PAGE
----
Boston Scientific Corp., a medical device company with major operations in the Twin Cities, closed on a $4.3 billion acquisition of British health care company BTG PLC with the goal of building a wider array of devices to detect and treat cancer in less-invasive ways.
Monday's all-cash acquisition of BTG PLC represents Boston Scientific's second-largest acquisition ever, after its $26 billion purchase of Guidant in 2006. Much smaller in scale, the BTG acquisition fits with Boston Scientific's pattern in recent years of making discrete investments for companies that make products it can sell worldwide, particularly in therapies where it already has a presence.
BTG sells several different forms of minimally invasive cancer treatments for liver and kidney cancers, which Boston Scientific chief executive Mike Mahoney has said is "the gem that has the most appeal to Boston Scientific." Those include small pellets that emit radiation or chemotherapy drugs implanted directly inside tumors via minimally invasive tools that Boston Scientific already sells.
"In interventional oncology ... we are the category leader for the delivery and access tools, and BTG is the category leader for the therapeutics. By bringing these portfolios together, we now have the deepest and broadest portfolio for our customers so that they can treat more patients," Jeff Mirviss, president of Boston Scientific's Minnesota-based peripheral interventions business, said Monday. The deal will also accelerate organic sales because the Boston Scientific peripheral business is in significantly more countries around the world than BTG, he said.
For Boston Scientific, the acquisition is expected to add between 4 cents and 5 cents of adjusted earnings per share in 2020. The company expects to add jobs in Minnesota through the deal, and is planning an expansion of its Maple Grove offices to accommodate the growth.
Mahoney told investors in January that Boston Scientific analyzed BTG's business in depth for close to a year before reaching an acquisition agreement. The deal, publicly announced in November, called for Boston Scientific to pay BTG shareholders a 36.6% premium over BTG's previous closing price, Reuters reported at the time. (The actual deal value was slightly higher than the original $4.2 billion estimate because of the final share count and foreign-exchange rates.)
The deal came under close regulatory scrutiny. Regulators eventually required Boston Scientific to agree to sell off a small cancer business that it had acquired in 2015 as a condition of buying BTG, to avoid having a combined BTG-Boston Scientific dominate too much of the overall market for interventional oncology.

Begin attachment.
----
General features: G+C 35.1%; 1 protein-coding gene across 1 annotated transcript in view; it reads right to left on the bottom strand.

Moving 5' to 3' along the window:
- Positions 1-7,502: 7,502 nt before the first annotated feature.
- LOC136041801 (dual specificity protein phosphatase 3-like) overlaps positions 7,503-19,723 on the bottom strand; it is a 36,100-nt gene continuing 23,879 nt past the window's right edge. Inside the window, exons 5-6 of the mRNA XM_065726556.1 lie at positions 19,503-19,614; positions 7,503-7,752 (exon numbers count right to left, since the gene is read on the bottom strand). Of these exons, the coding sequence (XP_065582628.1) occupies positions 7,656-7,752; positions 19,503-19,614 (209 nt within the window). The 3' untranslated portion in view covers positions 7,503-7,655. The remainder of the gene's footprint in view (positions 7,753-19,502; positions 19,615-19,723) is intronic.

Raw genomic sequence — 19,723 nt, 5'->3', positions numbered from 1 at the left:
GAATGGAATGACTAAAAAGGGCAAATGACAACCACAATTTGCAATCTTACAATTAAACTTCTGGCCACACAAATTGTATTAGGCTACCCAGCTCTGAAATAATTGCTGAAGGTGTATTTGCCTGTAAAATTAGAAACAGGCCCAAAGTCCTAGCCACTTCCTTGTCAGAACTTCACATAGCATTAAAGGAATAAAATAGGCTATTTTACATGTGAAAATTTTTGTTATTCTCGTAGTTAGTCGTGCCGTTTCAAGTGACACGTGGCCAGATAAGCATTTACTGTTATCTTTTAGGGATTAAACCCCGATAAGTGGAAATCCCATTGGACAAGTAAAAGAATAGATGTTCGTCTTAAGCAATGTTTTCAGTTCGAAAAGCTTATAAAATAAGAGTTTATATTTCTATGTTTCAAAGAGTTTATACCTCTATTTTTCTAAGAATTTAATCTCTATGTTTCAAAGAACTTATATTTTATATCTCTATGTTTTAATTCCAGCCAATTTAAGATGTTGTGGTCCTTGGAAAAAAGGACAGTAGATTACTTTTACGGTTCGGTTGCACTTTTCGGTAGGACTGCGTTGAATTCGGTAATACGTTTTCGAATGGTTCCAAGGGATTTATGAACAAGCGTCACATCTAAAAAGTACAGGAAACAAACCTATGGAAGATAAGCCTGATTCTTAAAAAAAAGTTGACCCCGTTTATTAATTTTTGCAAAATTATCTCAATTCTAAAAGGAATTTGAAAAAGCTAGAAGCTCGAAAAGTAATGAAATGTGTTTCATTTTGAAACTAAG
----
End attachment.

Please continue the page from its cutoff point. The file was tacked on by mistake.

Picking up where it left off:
On Monday, Boston Scientific formally acquired BTG, removing the company from the London Stock Exchange, while Palo Alto, Calif.-based Varian Medical Systems revealed that it intends to buy Boston Scientific's Embozene and Oncozene product lines for $90 million. Varian sells a range of diagnostic and therapeutic treatments for cancer, including the ProBeam proton-beam therapy system.
Boston Scientific has long sold a wide portfolio of medical devices used in the blood vessels, from stents and balloons to open clogged vessels to long, skinny tools that deliver medical devices and therapies to areas of the body far removed from the small incision sites.
Mahoney said the company is deliberately building a concentration of oncology devices and cancer expertise, including a $400 million deal to acquire Maple Grove's NxThera and its BPH treatment system Rezum, a $600 million acquisition of Augmenix and its SpaceOAR system for patients undergoing radiation treatment for prostate cancer, and $275 million to buy nVision Medical Corp. and its Mako 7 device for early detection of ovarian cancer. Those deals all closed last year, though the listed prices include future milestone payments.
"Recently you've seen a string of acquisitions in a focus from Boston Scientific on cancer," Mahoney told investors in January. The BTG deal, still under regulatory review at the time, "continues to expand this trend of cancer for Boston, whether it be Augmenix, whether it be nVision, the work we're doing in endoluminal surgery, and now with BTG."
Mahoney said BTG's interventional medicine business will generate more than $400 million in sales in 2019, with most of that coming from U.S. sales. BTG also sells a group of vascular devices used in the treatment of deep-vein thrombosis, pulmonary embolisms, and superficial venous disease, which will be managed from offices in the Twin Cities.
Finally, BTG has a business line comprising royalty payments related to the prostate cancer drug Zytiga. On Monday, Boston Scientific announced that it plans to divest that business by the end of the year, but further details were not available.
Joe Carlson • 612-673-4779